Chinese authorities are pushing to shut down privately owned coal-fired steel factories scattered across rural areas in an effort to meet carbon dioxide emissions targets. However, many factory owners say they pay informal "fines" to local inspectors and then re-open. Award-winning Getty Images photojournalist Kevin Frayer visited one of these unauthorised steel plants in Inner Mongolia.

China, which accounts for almost 30 per cent of global carbon pollution, pledged to peak its emissions around 2030 as part of the climate pact adopted in Paris last year. Many analysts say China's peak is likely to come much earlier – and may already have occurred. Environmental officials in Beijing said that a key indicator of poor air quality – the density of the particulate matter PM2.5 – decreased in the first 10 months of 2016 year-on-year.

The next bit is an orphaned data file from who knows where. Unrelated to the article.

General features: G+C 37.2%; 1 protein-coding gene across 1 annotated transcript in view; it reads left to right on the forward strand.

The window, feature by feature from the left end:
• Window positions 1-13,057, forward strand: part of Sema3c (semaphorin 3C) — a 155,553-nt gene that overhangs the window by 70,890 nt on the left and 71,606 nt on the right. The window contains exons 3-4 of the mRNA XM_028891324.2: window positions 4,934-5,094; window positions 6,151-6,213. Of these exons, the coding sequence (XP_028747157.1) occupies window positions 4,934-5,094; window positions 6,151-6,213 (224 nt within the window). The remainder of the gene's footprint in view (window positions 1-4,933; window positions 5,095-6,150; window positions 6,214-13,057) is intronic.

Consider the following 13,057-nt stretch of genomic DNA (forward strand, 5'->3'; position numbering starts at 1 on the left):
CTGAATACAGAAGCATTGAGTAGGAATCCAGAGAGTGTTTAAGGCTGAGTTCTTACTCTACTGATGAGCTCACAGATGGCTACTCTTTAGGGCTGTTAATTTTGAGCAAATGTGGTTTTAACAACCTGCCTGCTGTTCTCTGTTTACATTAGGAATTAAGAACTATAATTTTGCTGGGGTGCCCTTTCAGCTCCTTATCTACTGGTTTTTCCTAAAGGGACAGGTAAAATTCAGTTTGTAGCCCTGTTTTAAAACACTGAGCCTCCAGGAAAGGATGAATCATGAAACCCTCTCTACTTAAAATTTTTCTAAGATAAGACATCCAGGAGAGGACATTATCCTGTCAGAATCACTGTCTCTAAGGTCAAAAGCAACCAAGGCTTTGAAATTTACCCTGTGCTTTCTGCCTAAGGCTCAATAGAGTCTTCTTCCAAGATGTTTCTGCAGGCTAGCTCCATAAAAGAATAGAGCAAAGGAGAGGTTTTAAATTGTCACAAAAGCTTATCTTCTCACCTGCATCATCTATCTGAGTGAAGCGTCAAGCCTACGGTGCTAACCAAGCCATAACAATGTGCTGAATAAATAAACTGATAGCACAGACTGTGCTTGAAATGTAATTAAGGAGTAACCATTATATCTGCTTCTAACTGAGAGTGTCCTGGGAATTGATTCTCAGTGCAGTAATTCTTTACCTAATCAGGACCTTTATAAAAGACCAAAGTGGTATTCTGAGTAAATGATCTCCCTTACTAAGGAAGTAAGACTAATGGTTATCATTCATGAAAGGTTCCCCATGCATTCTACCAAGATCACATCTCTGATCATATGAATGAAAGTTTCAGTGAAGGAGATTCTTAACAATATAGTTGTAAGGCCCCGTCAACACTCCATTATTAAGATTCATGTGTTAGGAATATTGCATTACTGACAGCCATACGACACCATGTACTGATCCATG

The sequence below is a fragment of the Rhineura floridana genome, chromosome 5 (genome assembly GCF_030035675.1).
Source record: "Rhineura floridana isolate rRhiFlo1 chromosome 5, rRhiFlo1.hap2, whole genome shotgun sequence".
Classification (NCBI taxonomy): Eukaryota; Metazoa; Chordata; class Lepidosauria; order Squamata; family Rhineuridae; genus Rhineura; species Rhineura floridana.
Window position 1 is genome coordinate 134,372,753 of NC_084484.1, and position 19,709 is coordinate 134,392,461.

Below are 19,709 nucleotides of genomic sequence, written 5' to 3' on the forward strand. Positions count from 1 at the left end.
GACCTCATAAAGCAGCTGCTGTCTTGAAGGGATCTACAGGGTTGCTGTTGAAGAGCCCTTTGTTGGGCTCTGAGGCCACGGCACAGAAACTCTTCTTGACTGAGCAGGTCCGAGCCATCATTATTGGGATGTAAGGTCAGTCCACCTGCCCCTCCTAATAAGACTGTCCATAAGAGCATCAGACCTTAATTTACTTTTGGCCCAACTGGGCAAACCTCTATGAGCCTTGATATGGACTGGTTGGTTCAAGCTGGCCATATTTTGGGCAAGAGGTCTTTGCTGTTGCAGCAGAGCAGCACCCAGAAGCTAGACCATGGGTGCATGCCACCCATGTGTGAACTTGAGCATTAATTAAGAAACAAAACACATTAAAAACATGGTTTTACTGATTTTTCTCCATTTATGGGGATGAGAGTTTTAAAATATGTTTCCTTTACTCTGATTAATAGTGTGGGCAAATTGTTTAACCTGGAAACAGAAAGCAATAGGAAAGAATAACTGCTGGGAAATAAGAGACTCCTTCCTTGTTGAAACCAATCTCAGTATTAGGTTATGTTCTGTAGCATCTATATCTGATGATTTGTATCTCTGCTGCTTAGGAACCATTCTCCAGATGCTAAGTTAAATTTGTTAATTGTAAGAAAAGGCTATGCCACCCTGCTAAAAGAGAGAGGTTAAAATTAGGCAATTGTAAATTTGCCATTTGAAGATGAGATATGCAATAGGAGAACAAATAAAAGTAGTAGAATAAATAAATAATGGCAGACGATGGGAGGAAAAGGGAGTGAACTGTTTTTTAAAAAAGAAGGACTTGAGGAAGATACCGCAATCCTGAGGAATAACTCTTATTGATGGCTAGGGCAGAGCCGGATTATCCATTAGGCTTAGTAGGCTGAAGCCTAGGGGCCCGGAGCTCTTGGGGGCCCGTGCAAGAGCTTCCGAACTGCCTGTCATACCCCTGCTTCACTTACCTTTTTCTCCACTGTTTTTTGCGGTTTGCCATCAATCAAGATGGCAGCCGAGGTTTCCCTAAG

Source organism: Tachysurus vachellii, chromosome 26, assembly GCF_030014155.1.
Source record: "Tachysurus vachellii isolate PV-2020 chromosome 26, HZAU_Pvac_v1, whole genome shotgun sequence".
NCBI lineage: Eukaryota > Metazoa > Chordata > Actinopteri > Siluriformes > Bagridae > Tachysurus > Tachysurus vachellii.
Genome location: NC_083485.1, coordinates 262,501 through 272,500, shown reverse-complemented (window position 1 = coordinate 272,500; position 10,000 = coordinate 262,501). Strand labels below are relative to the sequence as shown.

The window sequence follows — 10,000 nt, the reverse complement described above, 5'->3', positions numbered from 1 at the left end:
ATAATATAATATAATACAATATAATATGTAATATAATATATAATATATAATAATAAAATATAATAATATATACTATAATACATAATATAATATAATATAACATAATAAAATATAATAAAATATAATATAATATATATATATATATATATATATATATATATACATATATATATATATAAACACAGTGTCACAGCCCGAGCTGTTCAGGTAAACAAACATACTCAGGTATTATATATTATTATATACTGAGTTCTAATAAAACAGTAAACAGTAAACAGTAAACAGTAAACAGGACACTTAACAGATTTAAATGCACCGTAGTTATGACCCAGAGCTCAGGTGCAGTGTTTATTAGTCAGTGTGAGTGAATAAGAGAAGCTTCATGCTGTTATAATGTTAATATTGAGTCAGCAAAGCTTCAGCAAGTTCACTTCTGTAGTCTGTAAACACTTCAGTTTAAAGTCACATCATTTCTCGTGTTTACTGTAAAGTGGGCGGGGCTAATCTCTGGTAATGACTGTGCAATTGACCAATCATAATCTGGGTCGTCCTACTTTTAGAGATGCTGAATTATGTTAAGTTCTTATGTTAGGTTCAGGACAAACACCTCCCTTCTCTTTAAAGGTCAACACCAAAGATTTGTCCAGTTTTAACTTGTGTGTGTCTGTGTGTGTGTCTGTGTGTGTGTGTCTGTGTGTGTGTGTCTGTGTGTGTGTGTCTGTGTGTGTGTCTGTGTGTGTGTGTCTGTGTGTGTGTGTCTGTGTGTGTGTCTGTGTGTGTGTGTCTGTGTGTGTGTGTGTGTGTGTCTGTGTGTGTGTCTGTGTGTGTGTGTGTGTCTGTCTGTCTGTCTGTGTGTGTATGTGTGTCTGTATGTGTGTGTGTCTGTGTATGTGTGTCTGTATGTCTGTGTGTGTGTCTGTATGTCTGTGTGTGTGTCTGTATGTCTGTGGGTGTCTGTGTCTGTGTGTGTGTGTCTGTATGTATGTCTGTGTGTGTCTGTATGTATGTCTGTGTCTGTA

The environmental campaign group Greenpeace East Asia reported that levels of the heavy metals arsenic, cadmium and lead in the PM2.5 in Beijing had fallen rapidly since 2013. It said the decline was directly linked to the closure of coal-fired power plants around the city.

US president-elect Donald Trump has sent mixed signals about whether he will withdraw from commitments to curb greenhouse gases that, according to scientists, are causing the earth's temperature to rise. Trump once declared that the concept of global warming was "created" by China in order to hurt US manufacturing. With the future of US support for the 2015 Paris Agreement on climate change in question, China is poised as an unlikely leader in the international effort against climate change.

China's leadership has stated that any change in US climate policy will not affect its commitment to implement the climate action plan. While the world's biggest polluter, China is also a global leader in establishing renewable energy sources such as wind and solar power.